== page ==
Nanocellulose is made of pulp by grinding or chemical processing. The resulting extremely small fibres form a pulp with significantly different properties.
Conventional pulp fibres are transformed into thousands of smaller nanofibres, which means that their combined surface area is enormous compared to that of the original pulp fibre.
The large surface area improves the adherence between the fibres and so produces a pulp with great strength. This allows completely new types of products to be made from nanocellulose, replacing plastics, synthetic fibres and chemical coatings, for example. On the other hand, it retains the good properties of pulp, such as lightness and biodegradability.
Pirjo Kääriäinen, Professor of Design Driven Fibre Innovation at the Aalto University, describes a research project aiming to find new uses for Finnish raw materials. So far the project has turned nanocellulose into picnic chairs, bicycle frames and components of shoes made completely of pulp.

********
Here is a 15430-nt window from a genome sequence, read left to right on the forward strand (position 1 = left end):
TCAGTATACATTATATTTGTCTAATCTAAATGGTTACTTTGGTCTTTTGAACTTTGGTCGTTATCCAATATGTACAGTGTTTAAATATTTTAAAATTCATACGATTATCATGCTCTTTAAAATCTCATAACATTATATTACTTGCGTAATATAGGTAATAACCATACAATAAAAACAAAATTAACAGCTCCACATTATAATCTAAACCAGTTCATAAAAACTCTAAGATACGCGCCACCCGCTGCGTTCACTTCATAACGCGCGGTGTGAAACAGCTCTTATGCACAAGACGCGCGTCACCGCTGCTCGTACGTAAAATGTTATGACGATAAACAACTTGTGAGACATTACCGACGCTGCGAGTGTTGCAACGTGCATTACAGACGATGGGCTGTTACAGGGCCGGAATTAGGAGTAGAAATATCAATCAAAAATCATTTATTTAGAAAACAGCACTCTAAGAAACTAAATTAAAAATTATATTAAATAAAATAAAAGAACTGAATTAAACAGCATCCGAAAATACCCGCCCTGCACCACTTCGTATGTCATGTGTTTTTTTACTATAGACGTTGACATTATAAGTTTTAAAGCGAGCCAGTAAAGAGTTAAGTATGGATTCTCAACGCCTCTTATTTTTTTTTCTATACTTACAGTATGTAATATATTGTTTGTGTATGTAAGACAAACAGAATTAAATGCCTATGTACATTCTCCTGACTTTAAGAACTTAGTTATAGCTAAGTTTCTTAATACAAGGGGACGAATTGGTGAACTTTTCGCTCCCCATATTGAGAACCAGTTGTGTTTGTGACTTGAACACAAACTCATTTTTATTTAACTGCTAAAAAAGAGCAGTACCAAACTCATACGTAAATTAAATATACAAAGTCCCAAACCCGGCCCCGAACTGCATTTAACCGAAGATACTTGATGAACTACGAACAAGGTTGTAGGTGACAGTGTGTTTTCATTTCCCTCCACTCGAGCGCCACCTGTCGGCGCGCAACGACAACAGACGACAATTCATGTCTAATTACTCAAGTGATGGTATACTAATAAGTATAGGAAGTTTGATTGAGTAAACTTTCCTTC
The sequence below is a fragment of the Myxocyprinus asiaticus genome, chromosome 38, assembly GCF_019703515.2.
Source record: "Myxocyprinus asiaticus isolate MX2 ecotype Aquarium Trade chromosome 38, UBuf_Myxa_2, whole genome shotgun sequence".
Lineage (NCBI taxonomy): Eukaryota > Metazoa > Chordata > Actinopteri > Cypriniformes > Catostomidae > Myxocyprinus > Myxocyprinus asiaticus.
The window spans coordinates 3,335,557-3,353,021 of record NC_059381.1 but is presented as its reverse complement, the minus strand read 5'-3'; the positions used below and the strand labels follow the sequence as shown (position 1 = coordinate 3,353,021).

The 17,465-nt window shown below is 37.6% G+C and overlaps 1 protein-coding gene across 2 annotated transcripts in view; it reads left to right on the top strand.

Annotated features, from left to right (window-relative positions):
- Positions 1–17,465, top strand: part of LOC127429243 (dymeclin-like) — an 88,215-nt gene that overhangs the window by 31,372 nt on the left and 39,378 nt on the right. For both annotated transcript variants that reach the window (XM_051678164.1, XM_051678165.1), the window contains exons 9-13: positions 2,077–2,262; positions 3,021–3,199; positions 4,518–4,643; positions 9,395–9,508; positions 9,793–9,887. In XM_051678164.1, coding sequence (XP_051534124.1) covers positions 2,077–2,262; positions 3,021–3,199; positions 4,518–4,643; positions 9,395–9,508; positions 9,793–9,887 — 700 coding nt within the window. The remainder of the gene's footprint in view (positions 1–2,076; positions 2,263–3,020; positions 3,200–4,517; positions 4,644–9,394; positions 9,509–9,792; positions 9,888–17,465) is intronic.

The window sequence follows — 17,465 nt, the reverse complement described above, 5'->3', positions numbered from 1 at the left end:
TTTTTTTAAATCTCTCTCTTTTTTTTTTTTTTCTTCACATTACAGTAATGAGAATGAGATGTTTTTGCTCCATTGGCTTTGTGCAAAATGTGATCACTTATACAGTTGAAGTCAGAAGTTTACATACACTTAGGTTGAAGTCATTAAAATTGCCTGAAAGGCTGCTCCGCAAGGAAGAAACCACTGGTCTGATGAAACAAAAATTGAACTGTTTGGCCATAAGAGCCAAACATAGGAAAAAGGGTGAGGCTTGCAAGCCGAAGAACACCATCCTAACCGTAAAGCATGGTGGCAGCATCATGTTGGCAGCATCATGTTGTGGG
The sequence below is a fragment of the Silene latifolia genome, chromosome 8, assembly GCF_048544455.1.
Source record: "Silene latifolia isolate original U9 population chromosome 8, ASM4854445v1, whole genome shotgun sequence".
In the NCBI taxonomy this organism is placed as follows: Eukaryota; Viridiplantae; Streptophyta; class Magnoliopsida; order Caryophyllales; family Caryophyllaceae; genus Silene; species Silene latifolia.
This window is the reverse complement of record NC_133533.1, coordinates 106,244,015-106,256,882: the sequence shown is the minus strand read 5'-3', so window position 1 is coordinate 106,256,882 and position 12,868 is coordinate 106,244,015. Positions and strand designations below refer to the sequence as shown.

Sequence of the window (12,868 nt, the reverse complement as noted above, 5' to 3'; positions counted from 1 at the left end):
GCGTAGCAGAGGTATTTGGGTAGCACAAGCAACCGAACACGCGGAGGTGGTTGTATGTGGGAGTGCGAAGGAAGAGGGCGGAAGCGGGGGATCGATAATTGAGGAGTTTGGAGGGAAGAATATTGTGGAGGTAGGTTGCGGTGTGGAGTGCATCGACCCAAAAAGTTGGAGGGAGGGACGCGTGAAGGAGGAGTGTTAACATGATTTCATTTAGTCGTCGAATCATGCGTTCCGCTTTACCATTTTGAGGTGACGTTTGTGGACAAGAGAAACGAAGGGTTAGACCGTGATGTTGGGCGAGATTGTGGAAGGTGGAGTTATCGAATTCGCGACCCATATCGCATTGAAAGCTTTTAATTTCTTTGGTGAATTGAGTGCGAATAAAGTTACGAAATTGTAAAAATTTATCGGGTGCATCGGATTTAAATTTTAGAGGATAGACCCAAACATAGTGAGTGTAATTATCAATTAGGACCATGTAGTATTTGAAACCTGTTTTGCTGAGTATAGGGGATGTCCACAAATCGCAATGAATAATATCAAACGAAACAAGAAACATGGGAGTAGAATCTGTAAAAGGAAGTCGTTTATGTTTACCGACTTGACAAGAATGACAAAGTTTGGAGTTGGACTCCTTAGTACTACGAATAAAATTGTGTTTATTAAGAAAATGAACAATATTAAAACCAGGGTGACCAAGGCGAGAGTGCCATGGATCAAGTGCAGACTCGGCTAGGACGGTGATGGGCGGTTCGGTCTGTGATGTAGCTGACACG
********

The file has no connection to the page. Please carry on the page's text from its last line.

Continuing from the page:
Kääriäinen says that having designers participate in materials research has made it possible to include input from consumers, because tangible prototypes give hands-on experience of the feel and functionality of the materials.
Pulp-based products could replace plastic or gypsum components used in interiors. According to Kääriäinen, pulp could also be used in 3D printing instead of plastic in the future.
Kääriäinen estimates that brand-name shoes made from nothing but pulp could be on the market within 4-5 years. Then again, some of the materials researched may only reach industrial production in about ten years.